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I live in Bedford, England. Having retired from teaching; I am now a research student at the University of Bedfordshire researching into Threshold Concepts in the context of A-level Physics. I love reading! I enjoy in particular fiction (mostly great and classic fiction although I also enjoy whodunnits), biography, history and smart thinking. I have also recently become a keen playgoer to London Fringe Theatre. I enjoy mostly classics and I read the playscripts and add those to the blog. I am a member of Bedford Writers' Circle. See their website here: http://bedford-writers.co.uk/ Follow me on twitter: @daja57

Wednesday, 11 May 2016

"Campfires in Cyberspace" by David Thornburg

Thornburg wrote about the three types of learning space which become four:
  • Campfire: "informational spaces where we go to get information from experts" eg storytellers, lecturers, preachers (p 51)
  • Watering hole: "where we go to share what we have learned with our peers." (p 51)
  • Cave: "Caves are conceptual spaces where we go to reflect and elaborate in private what we have learned ... environments filled with the tools of creativity that we need to develop and extend our understanding of what we are learning." (p 51)
  • Life: "Unless your learning is applied, it is sterile." (p 53)
This is a tremendously exciting concept. Schools and universities are organised around the Campfire with some element of Watering Hole but usually the Cavemen are left to fend for themselves. We hear a lot about cooperative learning, especially online, which ramps up the idea of the Watering Hole but mostly Cavemen are left to fend for themselves. As a fully paid up Neanderthal I find this challenging.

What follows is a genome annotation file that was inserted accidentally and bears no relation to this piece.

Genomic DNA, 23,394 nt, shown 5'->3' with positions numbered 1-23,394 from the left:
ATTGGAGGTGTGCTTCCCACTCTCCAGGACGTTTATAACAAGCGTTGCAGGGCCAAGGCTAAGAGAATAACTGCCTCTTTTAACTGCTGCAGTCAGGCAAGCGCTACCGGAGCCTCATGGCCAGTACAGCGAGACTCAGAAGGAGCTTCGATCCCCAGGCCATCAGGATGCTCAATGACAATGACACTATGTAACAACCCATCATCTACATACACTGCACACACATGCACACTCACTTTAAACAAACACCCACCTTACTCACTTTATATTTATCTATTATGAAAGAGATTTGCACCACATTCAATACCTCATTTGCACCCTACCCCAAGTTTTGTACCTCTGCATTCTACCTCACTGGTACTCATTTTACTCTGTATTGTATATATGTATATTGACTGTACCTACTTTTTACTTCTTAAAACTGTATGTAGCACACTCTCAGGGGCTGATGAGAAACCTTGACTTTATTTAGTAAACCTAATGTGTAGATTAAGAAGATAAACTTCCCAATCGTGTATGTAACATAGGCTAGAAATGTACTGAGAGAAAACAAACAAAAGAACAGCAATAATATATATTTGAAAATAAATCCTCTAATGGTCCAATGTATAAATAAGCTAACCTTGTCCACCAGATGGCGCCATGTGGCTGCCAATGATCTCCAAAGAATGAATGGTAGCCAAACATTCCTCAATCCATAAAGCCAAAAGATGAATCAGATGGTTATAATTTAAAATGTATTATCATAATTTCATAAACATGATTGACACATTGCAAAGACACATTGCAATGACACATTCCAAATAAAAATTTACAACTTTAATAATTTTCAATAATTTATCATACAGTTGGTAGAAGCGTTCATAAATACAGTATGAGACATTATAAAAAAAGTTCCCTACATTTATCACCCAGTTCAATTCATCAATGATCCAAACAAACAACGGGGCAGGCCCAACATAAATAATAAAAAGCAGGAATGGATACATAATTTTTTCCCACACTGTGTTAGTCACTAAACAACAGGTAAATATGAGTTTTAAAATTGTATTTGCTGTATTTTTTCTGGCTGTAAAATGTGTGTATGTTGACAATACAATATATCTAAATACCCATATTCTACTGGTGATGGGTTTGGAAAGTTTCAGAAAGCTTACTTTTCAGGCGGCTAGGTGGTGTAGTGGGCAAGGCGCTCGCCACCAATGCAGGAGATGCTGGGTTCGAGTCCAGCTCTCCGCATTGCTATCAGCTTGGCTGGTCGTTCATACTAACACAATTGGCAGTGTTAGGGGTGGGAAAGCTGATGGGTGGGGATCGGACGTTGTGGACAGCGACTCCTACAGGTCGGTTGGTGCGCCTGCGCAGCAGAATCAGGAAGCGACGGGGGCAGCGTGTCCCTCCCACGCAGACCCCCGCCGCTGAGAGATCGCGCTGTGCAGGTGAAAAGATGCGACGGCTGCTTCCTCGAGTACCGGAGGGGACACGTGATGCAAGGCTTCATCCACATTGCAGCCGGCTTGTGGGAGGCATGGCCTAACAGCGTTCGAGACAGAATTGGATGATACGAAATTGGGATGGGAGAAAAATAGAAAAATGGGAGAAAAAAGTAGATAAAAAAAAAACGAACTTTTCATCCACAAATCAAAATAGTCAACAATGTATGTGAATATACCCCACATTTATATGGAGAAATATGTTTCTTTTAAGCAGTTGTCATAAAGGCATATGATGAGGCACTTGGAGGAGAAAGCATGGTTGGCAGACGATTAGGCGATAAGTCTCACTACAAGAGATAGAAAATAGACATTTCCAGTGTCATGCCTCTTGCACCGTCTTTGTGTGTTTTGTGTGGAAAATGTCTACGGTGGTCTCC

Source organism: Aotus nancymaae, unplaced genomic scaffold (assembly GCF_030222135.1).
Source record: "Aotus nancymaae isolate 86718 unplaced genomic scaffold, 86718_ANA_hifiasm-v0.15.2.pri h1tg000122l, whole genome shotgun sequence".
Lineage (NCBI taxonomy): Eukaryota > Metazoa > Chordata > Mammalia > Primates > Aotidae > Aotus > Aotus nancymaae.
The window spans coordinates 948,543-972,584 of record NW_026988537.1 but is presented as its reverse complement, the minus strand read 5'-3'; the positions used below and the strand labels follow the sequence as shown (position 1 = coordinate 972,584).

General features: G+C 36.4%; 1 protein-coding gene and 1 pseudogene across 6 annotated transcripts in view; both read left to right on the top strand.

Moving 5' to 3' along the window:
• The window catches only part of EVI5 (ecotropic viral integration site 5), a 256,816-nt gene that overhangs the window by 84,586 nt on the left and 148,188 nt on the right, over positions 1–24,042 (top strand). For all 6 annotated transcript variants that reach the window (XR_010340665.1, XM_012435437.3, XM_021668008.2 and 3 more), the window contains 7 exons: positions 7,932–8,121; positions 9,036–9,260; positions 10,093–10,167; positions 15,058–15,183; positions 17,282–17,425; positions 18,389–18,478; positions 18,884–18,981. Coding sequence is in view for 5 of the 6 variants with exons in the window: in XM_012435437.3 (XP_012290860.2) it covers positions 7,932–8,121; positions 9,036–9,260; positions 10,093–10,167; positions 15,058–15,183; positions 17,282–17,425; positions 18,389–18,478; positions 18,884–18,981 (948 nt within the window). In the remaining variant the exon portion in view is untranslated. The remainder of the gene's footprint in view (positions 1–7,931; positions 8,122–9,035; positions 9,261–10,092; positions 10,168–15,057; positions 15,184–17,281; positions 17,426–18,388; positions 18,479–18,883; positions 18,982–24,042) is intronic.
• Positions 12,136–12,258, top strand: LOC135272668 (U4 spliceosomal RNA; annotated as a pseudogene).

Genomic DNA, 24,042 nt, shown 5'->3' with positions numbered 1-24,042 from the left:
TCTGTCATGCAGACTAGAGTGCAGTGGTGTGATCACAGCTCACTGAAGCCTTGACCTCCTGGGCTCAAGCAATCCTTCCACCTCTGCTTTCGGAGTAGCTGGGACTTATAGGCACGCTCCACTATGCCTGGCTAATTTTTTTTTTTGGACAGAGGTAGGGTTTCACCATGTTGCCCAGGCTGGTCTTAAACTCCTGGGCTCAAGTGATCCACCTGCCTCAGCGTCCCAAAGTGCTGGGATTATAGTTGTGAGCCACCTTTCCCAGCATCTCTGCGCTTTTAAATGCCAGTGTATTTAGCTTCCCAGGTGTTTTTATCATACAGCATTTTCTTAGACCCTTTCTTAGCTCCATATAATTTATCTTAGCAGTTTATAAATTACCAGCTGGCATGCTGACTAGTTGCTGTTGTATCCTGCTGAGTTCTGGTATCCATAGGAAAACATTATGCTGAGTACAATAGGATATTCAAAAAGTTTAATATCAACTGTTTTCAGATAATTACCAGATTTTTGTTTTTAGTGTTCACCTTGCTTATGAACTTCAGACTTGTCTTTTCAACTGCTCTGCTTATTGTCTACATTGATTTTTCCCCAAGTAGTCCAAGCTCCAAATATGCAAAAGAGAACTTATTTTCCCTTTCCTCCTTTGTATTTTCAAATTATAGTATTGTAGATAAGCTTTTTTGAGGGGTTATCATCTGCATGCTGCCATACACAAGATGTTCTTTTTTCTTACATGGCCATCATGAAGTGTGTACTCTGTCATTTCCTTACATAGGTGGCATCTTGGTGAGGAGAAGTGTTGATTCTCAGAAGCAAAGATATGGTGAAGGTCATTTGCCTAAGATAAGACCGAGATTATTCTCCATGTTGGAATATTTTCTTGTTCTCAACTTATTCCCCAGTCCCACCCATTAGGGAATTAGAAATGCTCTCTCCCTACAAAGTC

It was a shame that the rest of the book didn't really live up to the brilliance of the idea. Mostly, it read like propaganda. I hopes to see a much more carefully constructed argument for the three learning spaces but there was very little evidence offered. It didn't help that one of the few authorities cited was Marshall McLuhan and his pronouncements were treated as gospel and unchallenged.

The main part of the book was exploring how the CWCL model could be implemented in online learning. This must have been impressive in 1996 but things have moved on online in 20 years (Google has come to be!). Nevertheless, there are moments when Thornburg is astonishingly prescient.

A book that is very easy to read with some wonderful ideas but little in the way of evidence. 

May 2016; 155 pages

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